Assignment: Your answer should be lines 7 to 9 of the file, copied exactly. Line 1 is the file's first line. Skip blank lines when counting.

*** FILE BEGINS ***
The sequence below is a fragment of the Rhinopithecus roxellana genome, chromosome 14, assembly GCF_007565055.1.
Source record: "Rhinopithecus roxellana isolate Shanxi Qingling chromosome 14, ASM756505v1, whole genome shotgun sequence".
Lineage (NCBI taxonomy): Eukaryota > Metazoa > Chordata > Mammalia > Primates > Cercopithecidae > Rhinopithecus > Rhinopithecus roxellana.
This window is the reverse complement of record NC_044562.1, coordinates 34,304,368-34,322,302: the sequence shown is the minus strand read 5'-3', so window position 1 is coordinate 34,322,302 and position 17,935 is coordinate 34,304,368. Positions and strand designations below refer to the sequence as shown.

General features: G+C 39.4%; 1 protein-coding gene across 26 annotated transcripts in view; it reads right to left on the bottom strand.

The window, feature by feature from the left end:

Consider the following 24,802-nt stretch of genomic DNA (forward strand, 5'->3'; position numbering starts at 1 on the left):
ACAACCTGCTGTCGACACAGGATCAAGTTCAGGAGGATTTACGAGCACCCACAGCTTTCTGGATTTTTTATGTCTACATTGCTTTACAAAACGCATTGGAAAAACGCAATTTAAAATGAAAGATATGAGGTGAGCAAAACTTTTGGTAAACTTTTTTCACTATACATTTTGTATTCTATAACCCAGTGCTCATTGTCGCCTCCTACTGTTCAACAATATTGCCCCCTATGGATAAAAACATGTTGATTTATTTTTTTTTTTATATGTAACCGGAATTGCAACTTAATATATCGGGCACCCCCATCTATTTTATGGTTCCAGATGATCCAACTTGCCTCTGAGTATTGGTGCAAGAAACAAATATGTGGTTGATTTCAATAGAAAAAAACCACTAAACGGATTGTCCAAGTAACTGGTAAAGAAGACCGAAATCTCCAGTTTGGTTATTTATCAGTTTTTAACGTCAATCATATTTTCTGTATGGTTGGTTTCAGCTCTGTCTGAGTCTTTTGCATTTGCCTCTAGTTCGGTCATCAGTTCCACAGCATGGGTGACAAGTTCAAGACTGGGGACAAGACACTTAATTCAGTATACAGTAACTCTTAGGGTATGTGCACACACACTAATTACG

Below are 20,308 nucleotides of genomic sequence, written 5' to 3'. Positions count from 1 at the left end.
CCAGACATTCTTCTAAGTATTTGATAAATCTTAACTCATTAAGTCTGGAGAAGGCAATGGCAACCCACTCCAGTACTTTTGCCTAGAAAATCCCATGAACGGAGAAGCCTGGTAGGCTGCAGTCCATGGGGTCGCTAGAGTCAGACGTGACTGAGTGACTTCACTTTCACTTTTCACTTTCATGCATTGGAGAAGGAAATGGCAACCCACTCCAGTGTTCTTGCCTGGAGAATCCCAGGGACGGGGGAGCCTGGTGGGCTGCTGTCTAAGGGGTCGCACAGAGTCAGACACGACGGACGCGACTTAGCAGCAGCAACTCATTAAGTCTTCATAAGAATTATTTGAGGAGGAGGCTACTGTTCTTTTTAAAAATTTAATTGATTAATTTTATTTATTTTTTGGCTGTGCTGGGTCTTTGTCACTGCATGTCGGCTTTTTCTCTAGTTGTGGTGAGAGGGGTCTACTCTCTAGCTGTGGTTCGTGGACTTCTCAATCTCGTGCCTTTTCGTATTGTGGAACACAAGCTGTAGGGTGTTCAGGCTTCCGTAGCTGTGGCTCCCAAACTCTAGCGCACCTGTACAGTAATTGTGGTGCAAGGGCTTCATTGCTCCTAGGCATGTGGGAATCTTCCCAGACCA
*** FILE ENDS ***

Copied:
Consider the following 24,802-nt stretch of genomic DNA (forward strand, 5'->3'; position numbering starts at 1 on the left):
ACAACCTGCTGTCGACACAGGATCAAGTTCAGGAGGATTTACGAGCACCCACAGCTTTCTGGATTTTTTATGTCTACATTGCTTTACAAAACGCATTGGAAAAACGCAATTTAAAATGAAAGATATGAGGTGAGCAAAACTTTTGGTAAACTTTTTTCACTATACATTTTGTATTCTATAACCCAGTGCTCATTGTCGCCTCCTACTGTTCAACAATATTGCCCCCTATGGATAAAAACATGTTGATTTATTTTTTTTTTTATATGTAACCGGAATTGCAACTTAATATATCGGGCACCCCCATCTATTTTATGGTTCCAGATGATCCAACTTGCCTCTGAGTATTGGTGCAAGAAACAAATATGTGGTTGATTTCAATAGAAAAAAACCACTAAACGGATTGTCCAAGTAACTGGTAAAGAAGACCGAAATCTCCAGTTTGGTTATTTATCAGTTTTTAACGTCAATCATATTTTCTGTATGGTTGGTTTCAGCTCTGTCTGAGTCTTTTGCATTTGCCTCTAGTTCGGTCATCAGTTCCACAGCATGGGTGACAAGTTCAAGACTGGGGACAAGACACTTAATTCAGTATACAGTAACTCTTAGGGTATGTGCACACACACTAATTACG

Below are 20,308 nucleotides of genomic sequence, written 5' to 3'. Positions count from 1 at the left end.